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  • 1. 1Form Selection of PharmaceuticalCompoundsAnn W. Newman and G. Patrick StahlySSCI, Inc., West Lafayette, IndianaI. INTRODUCTIONThe drug development process involves a number of activities which are carriedout simultaneously, as shown by the oversimplied depiction in Fig. 1. Once amolecule is discovered that has desirable biological activity, the process of creat-ing a pharmaceutical drug product from this molecule begins. As toxicology andefcacy studies are undertaken, methods for manufacture of the active moleculeand for its delivery in therapeutic doses are sought. Critical to the latter effort isnding a form of the active molecule which exhibits appropriate physical proper-ties. The form ultimately selected, called the active pharmaceutical ingredient(API), or drug substance, must be stable and bioavailable enough to be formulatedinto a drug product, such as a tablet or suspension. This formulation must beeffective at delivering the active molecule to the targeted biosystem. This chapter describes methodology useful in selection of the appropriatesolid form of a drug substance for inclusion in a drug product. Form selectionis commonly considered among the primary goals of a preformulation study.However, the investigative techniques discussed herein also have application inearly drug substance and drug product development activities (shown by the cir-cled area in Fig. 1). Solid form selection involves the preparation and property evaluation ofmany derivatives of an active molecule. Drug substance properties of importancein the drug development process may be categorized as shown in Table 1. Theseproperties depend on the nature of the drug substance and the nal formulation.Many bioactive organic molecules contain ionizable groups such as carboxylicCopyright 2002 by Marcel Dekker. All Rights Reserved.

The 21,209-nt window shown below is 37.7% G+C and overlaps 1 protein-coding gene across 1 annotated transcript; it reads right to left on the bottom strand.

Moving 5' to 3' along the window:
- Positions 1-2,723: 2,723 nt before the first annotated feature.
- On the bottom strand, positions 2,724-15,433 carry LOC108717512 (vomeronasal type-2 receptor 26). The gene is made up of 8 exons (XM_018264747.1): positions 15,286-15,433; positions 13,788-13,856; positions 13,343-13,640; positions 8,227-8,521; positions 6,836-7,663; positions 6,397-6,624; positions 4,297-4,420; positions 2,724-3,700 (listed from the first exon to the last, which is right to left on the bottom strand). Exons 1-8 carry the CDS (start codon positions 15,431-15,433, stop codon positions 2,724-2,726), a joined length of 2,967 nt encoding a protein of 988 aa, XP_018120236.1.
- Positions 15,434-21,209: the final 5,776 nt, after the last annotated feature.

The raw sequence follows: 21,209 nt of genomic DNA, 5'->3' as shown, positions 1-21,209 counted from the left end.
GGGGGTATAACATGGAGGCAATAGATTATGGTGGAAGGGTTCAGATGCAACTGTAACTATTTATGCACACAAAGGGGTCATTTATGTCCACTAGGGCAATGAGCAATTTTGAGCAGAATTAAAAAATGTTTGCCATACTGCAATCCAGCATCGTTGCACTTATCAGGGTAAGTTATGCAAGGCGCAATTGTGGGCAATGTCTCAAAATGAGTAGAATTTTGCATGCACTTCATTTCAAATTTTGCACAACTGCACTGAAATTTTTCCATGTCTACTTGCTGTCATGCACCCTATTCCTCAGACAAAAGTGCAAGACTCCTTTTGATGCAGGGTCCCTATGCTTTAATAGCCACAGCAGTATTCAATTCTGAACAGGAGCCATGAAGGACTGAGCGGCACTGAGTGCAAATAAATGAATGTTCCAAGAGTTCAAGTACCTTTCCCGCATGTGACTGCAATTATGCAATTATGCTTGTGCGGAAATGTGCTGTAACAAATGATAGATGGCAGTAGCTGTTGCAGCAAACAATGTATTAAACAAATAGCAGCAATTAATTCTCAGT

2. Fig. 1 The drug development process. acid or amino groups. Reaction of these compounds with acids or bases produce salts, which have much different physical properties than the neutral parents. A single molecular entity, be it a salt or a neutral molecule, often exists in multiple solid forms, each of which exhibits unique physical properties. The properties of many such forms need to be evaluated relative to the intended formulation. A lyophilized product that will be dissolved and injected needs to be chemically stable in the dry state and adequately soluble in the carrier. On the other hand, the drug substance in a tablet formulation needs to be processable, chemically stable, and physically stable in the dry state, as well as having adequate solubility for delivery.Form selection activities should be started as early in the development pro- cess as material availability allows. Salt selection, including preparation and eval- Table 1 Some Important Properties of Drug Substances Bioavailability Chemical and physical stability Processibility Dissolution rate Excipient compatibilityColor Solubility Hygroscopicity Compactibility Toxicity Oxidative stabilityDensityPhotostability Ease of dryingThermodynamic stabilityFilterabilityCrystal form Flowability Hardness Melting point Particle sizeCopyright 2002 by Marcel Dekker. All Rights Reserved. 3. uation of samples, and polymorph screening can be carried out with as little ashalf a gram of active compound. Results of form selection include informationthat can be used in planning the nal step of the manufacturing process (oftencrystallization) as well as information that is critical to formulation development. The nature and extent of work to be performed during development canbe modeled after the draft International Committee on Harmonization (ICH) Q6Adocument on specications, which can be found on the Food and Drug Adminis-tration (FDA) website ( This document outlines the speci-cations needed for a New Drug Application and contains several decision treesto guide the selection of specications. The Q6A decision tree 4 (Fig. 2) describesFig. 2Flow chart 4 from the ICH Q6A document ( 2002 by Marcel Dekker. All Rights Reserved. 4. Fig. 2 Continued methods for the study of solids for a polymorph screen as well as characterization of the drug substance in the drug product. Other decision trees have also been reported in the literature (1).In this chapter we describe the form selection process. A short review of the analytical techniques commonly employed is followed by sections covering salt and solid form selection. Form selection should be approached in a planned, rational manner, but it is important to realize that not all compounds will allow adherence to a single experimental plan. The exercise is a scientic one, and it will yield the best results only if carried out with judgment and exibility. II. ANALYTICAL TECHNIQUES A number of analytical techniques are commonly used in form selection studies. Various publications (24) and books (5,6) describe physical characterizationCopyright 2002 by Marcel Dekker. All Rights Reserved. 5. of solid-state pharmaceuticals. A brief description of common methods will bepresented in this section.A. X-Ray DiffractionCrystalline organic solids are made up of molecules which are packed or orderedin a specic arrangement. These molecules are held together by relatively weakforces, such as hydrogen bonding and van der Waals interactions. The arrange-ment of the molecules is dened by a unit cell, which is the smallest repeatingunit of a crystal. The unit cell can be divided into planes, as shown in Fig. 3.X-ray diffraction techniques used for characterizing pharmaceutical solidsFig. 3A packing diagram of unit cells divided into planes.Copyright 2002 by Marcel Dekker. All Rights Reserved. 6. include the analysis of single crystals and powders. The electrons surrounding the atoms diffract X-rays in a manner described by the Bragg equation:n 2d sin (n 1, 2, 3, . . .) (1) where X-ray wavelengthd spacing between the diffracting planes diffraction angle A schematic of the diffraction phenomenon is given in Fig. 4. X-rays will be diffracted at an angle dened as . Knowing the diffraction angle and the X-ray wavelength, the spacing between the planes can be calculated. Conditions of the Bragg equation must be satised to achieve constructive interference of the dif- fracted X-rays and produce a beam that can be measured by the detector. If the conditions of the Bragg equation are not satised, diffracted waves interfere de- structively, with a net diffracted intensity of zero.For single-crystal diffraction, a good-quality single crystal of the sample of interest is required. From the angles and intensities of diffracted radiation, the structure of the crystal can be elucidated and the positions of the molecules in the unit cell can be determined. The result is often displayed graphically as the asymmetric unit, which is the smallest part of a crystal structure from which the complete structure can be obtained using space-group symmetry operations. Fig. 4 A schematic representation of X-ray diffraction.Copyright 2002 by Marcel Dekker. All Rights Reserved. 7. The unit cell parameters, the lengths (a, b, c) as well as the angles (, , ) ofthe unit cell are also determined from the crystal structure. There are seven classesof unit cells: triclinic, monoclinic, orthorhomic, tetragonal, hexagonal, rhombo-hedral, and cubic. For pharmaceutics, only triclinic (a b c, 90),monoclinic (a b c, 90, 90), and orthorhombic (a b c, 90) unit cells are commonly observed. The unit cells can be packed into a three-dimensional display of thecrystal lattice. The orientation of the molecules is responsible for various proper-ties of the crystalline substance. For example, hydrogen bonding networks mayprovide high stability, and spaces in the structure may allow easy access of smallmolecules to provide hydrated or solvated forms. Crystal structures provide important and useful information about solid-state pharmaceutical materials. Unfortunately, it is not always possible to growsuitable single crystals of a drug substance. In these cases, X-ray diffraction ofpowder samples can be used for comparison of samples. X-ray powder diffraction (XRPD) is the analysis of a powder sample. Thetypical output is a plot of intensity versus the diffraction angle (2). Such a plotcan be considered a ngerprint of the crystal structure, and is useful for determi-nation of crystallographic sameness of samples by pattern comparison. A crystal-line material will exhibit peaks indicative of reections from specic atomicplanes. The patterns are representative of the structure, but do not give positionalinformation about the atoms in the molecule. One peak will be exhibited for allrepeating planes with the same spacing. An amorphous sample, on the other hand,will exhibit a broad hump in the pattern called an amorphous halo, as shown inFig. 5.Fig. 5The XRPD pattern exhibited by an amorphous material.Copyright 2002 by Marcel Dekker. All Rights Reserved. 8. XRPD is dependent on a random orientation of the particles during analysis to obtain a representative powder pattern. The sample, as well as sample prepara- tion, can greatly effect the resulting pattern. Large particles or certain particle morphologies, such as needles or plates, can result in preferred orientation. Pre- ferred orientation is the tendency of crystals to pack against each other with some degree of order and it can affect relative peak intensities, but not peak positions, in XRPD patterns. If a powder is packed into an XRPD sample holder and the surface is smoothed with a microscope slide or similar device, crystals at the surface can become aligned so that a nonstatistical arrangement of crystal faces is presented to the X-ray beam. The result is that some reections are articially intensied and others are articially weakened. One way to determine if preferred orientation is causing relative peak intensity changes is